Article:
So now we have one really amazing dog at horse shows who you will not even notice because he walks politely on his leash, doesn’t bark, and lays quietly at my feet when we’re not doing anything. The only reason you might notice him is that he’s gorgeous. 😉 I will say that this dog is not good with small children and I politely decline requests for young children to pet him (I’ll offer up the golden instead) and I’ll steer him away from situations that might be problematic.

    But we also have one only good barn dog. She too will walk quietly on the leash, not bark, not chase, and sit quietly at my feet but she also wants to go say high to everyone she can. I really wish we could send her to the same trainer we sent the first dog too but alas, it’s not in the cards. Thankfully, she is very friendly and the most she’ll do is lick you to death. I still watch carefully to make sure that I am not putting her in situations that might be harmful to her or anyone else.

    And of course, I am super conscious about their behavior at shows. If they make so much as a peep we leave the spectator area and go back to the trailer. I know dogs can cause problems at horse shows but I am determined that mine never will. So really, I don’t think it’s necessarily the dogs that are the problems, it’s the owners of the dogs. I’ve definitely run into problem owners at shows even in our own barn! Like a JRT who always gets loose or is let loose and an Australian shepherd who is the nicest dog ever at home but gets over protective at shows and actually bit me when I walked past his trailer (and he knows me!).

    Good luck at your show with Pascal! I am sure everything will go smoothly. Most dogs are more than okay at horse shows.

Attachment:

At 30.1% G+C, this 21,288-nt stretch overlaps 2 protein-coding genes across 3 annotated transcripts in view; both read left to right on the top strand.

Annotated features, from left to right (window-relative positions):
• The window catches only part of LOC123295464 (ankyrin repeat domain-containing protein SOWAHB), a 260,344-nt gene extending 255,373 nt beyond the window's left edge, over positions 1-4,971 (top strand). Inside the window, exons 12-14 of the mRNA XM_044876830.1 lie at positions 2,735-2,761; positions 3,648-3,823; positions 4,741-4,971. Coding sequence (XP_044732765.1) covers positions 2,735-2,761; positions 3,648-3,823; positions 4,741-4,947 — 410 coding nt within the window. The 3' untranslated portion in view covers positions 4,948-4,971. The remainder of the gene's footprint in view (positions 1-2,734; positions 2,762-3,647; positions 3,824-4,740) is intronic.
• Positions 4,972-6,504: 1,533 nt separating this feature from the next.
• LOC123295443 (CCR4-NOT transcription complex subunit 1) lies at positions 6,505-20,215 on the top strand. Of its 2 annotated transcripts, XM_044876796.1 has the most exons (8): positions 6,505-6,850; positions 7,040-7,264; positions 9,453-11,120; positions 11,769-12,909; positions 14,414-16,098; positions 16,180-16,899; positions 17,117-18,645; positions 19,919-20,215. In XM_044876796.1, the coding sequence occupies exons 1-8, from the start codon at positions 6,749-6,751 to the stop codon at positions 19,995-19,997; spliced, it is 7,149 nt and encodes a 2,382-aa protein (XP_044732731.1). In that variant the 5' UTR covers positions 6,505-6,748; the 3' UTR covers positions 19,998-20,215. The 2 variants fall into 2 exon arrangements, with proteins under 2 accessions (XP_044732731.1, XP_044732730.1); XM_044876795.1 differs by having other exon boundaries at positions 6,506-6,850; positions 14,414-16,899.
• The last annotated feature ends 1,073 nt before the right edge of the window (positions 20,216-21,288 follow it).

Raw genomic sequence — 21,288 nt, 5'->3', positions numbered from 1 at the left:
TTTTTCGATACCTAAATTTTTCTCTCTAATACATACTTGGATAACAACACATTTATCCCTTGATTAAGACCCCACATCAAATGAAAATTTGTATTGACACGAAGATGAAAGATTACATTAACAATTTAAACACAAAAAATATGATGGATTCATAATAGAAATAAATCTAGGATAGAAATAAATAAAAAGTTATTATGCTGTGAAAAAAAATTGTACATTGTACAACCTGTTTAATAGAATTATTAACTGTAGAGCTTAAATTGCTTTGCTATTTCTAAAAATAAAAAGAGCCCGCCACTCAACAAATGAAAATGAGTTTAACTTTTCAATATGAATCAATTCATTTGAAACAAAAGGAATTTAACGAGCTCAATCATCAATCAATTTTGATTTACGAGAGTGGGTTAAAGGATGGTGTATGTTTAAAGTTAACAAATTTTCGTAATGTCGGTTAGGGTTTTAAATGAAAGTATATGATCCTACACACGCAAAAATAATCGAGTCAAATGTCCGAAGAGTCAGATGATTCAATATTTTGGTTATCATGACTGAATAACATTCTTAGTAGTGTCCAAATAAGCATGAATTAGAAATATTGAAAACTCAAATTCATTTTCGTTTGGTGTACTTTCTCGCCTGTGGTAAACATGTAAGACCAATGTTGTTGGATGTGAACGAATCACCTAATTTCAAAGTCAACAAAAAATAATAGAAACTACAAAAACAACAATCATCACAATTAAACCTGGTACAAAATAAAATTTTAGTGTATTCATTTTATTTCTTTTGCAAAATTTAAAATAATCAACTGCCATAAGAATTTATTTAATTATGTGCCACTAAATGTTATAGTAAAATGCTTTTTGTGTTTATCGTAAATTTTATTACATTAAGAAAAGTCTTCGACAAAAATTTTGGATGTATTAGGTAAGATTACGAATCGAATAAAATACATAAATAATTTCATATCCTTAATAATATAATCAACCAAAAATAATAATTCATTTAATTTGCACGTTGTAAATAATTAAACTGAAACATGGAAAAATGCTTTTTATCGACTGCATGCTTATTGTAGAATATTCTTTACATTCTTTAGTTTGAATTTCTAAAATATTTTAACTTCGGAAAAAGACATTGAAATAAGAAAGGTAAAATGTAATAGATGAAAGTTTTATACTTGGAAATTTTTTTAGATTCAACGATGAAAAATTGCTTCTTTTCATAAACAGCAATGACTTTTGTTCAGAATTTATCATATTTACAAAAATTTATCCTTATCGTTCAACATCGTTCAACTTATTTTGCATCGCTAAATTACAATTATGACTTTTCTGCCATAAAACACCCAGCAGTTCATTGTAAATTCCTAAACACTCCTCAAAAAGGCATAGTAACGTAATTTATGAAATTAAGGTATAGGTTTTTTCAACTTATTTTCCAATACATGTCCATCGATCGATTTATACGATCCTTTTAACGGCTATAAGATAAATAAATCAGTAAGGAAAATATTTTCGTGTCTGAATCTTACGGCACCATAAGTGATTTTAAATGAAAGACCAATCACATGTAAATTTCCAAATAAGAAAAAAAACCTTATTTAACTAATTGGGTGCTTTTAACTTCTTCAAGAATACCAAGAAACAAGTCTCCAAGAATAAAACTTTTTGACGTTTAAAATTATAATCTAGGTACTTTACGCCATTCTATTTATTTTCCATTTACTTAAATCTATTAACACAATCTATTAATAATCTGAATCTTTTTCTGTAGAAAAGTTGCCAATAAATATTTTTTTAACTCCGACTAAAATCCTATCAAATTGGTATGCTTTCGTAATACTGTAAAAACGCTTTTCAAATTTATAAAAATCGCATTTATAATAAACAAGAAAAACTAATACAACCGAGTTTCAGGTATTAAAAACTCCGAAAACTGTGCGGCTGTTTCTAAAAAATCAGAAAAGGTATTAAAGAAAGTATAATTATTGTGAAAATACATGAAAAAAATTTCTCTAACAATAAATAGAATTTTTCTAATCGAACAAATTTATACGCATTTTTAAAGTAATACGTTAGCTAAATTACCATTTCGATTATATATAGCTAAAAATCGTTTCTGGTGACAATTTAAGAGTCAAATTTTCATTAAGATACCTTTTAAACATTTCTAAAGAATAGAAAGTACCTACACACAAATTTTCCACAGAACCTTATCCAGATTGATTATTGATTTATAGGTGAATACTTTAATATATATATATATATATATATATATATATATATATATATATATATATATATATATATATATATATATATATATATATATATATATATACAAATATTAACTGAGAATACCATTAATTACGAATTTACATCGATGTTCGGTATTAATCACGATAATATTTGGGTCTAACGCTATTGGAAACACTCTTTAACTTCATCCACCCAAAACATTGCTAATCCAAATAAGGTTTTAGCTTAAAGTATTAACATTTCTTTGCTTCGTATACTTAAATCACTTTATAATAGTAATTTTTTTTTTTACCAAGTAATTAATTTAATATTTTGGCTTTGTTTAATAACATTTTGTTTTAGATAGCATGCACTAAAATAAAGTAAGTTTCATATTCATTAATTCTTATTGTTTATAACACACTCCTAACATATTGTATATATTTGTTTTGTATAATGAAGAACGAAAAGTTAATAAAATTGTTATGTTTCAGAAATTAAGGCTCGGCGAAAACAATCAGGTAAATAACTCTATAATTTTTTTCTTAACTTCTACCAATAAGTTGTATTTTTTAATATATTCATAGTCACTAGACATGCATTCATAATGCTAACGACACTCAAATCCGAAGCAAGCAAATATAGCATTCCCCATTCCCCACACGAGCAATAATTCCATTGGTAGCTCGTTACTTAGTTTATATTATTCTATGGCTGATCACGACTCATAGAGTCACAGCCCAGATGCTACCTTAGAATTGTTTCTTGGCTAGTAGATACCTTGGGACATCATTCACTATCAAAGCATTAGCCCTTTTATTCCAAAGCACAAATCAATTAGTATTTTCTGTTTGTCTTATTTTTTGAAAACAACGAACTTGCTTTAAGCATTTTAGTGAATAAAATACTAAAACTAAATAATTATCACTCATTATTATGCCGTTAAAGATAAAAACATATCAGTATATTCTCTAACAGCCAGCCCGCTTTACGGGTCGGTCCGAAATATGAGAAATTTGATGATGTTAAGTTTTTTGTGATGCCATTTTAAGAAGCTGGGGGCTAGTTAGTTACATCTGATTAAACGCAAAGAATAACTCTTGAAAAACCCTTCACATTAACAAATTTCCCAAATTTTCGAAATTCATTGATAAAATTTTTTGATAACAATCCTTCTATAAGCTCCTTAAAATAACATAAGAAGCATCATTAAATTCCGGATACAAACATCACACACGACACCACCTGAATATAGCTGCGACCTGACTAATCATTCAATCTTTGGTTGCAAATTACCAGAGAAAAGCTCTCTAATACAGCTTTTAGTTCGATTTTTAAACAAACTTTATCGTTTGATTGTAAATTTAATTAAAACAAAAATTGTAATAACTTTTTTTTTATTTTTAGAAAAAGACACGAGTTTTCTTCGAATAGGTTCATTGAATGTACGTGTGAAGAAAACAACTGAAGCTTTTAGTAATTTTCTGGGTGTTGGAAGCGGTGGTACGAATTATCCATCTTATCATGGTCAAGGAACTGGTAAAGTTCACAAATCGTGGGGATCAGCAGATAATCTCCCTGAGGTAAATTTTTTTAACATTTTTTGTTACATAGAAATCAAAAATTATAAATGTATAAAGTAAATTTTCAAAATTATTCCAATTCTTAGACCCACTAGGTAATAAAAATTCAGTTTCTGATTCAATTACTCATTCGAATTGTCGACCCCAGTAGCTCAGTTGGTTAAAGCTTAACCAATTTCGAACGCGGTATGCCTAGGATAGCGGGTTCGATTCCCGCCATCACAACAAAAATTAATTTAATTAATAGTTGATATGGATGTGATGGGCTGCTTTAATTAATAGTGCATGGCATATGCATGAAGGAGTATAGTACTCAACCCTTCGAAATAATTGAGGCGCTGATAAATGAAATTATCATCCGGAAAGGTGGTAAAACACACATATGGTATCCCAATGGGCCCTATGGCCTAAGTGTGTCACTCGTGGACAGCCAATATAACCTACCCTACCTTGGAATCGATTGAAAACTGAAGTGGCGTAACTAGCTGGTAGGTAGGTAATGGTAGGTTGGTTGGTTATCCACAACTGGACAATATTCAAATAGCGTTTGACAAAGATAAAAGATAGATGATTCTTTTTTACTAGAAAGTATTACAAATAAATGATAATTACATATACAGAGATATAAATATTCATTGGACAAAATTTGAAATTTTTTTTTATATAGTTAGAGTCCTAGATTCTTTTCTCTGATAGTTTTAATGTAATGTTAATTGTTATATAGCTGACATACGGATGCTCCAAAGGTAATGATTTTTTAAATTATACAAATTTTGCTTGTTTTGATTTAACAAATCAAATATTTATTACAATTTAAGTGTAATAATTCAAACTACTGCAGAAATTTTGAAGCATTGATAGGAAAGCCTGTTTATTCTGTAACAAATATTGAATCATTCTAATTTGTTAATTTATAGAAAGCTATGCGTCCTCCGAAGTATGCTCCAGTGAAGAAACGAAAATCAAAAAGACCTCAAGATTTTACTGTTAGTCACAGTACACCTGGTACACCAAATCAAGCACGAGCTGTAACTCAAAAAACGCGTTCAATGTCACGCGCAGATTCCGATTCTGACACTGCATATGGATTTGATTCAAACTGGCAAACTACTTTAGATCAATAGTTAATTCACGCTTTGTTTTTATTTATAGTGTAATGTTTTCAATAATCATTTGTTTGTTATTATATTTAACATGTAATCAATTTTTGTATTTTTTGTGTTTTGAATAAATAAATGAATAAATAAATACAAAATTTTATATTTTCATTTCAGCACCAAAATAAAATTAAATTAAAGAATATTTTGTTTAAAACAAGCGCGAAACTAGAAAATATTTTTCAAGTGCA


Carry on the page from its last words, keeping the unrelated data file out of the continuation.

1. Man, if I had a money tree I’d love to send Pascale off to a solid pro for a few weeks. She’s super smart and trained OK, but only because I’ve been lazy. She has the potential to be a super duper robot (but loving) dog.

  14. I agree with Aimee. I’m a huge dog lover – I have 4! They are all great dogs and good with horses, but I NEVER bring them to shows. I don’t think it’s the best for the dog, or competitors.

    I’ve had at least 3 dressage tests ruined by barking dogs. A girl on CoTH had a serious injury on cross because a dog barked right before the fence and scared her horse. I watched. Dog at Rolex chase a horse on course. Not saying your dog would do any of this-but the chance is always there.

    Is your dog familiar with horses? Other dogs? Sometimes if they are t seeing them canter and jump can really set them off.

    The other thing is the day should be about you and your horse. Bringing a dog is just bringing another thing to stress about.

    All that being said, NEVER leave your dog unattended. Never leave them
    In the trailer. People think their dogs are quiet but they bark the entire time the owner is gone. Marrow bones are cheap and keep your dog occupied for HOURS.

    Good luck!

    1. Oh yes, she’s super familiar with horses. She goes to the barn with me on weekends and is very well socialized. I agree not to leave your dog alone at shows. What we typically do at our barn is leave them in safe pens near the stabling home base. There is usually someone around and the dogs that get left are well behaved. My backup plan is always the car if it’s an appropriate temperature, because my dogs just lay in the back seat and sleep.

  15. I bring my lab to horse shows. When I go to the ring, I put her bed in front of the stall and tie her lease to the stall front. She just sleeps till I get back. Plus, I show with a large group, so typically, we have an aisle to ourselves and I don’t have to worry about her around strange horses/dogs/people. There’s usually someone from our barn around the stalls at all times, just in case

  16. Its just the dog and I so she comes everywhere with me!

    Best if they already have lots of barn experience so they aren’t set off being around a new animal/ movement.

    Try to wear them out a little so they feel inclined to sleep during the time you can’t entertain them.

    If they bark when you leave you could try a bark collar. I have one that does the high frequency noise and works super well if I need to employ it.

    Make sure they will be warm enough in this winter weather! If you have stalls you can probably put a heated blanket in with them set on low.

    Have fun 🙂

  17. I love dogs, and I love dogs at shows… but it’s really annoying when they are off-leash and roaming around. I don’t like dogs I don’t know underfoot, in the way or stealing my Doritos.

  18. I think you’ve got the right plan in mind for Pascale!!! Until you get there you won’t know what she’s like but she sounds like she’ll end up being a good horse show dog 🙂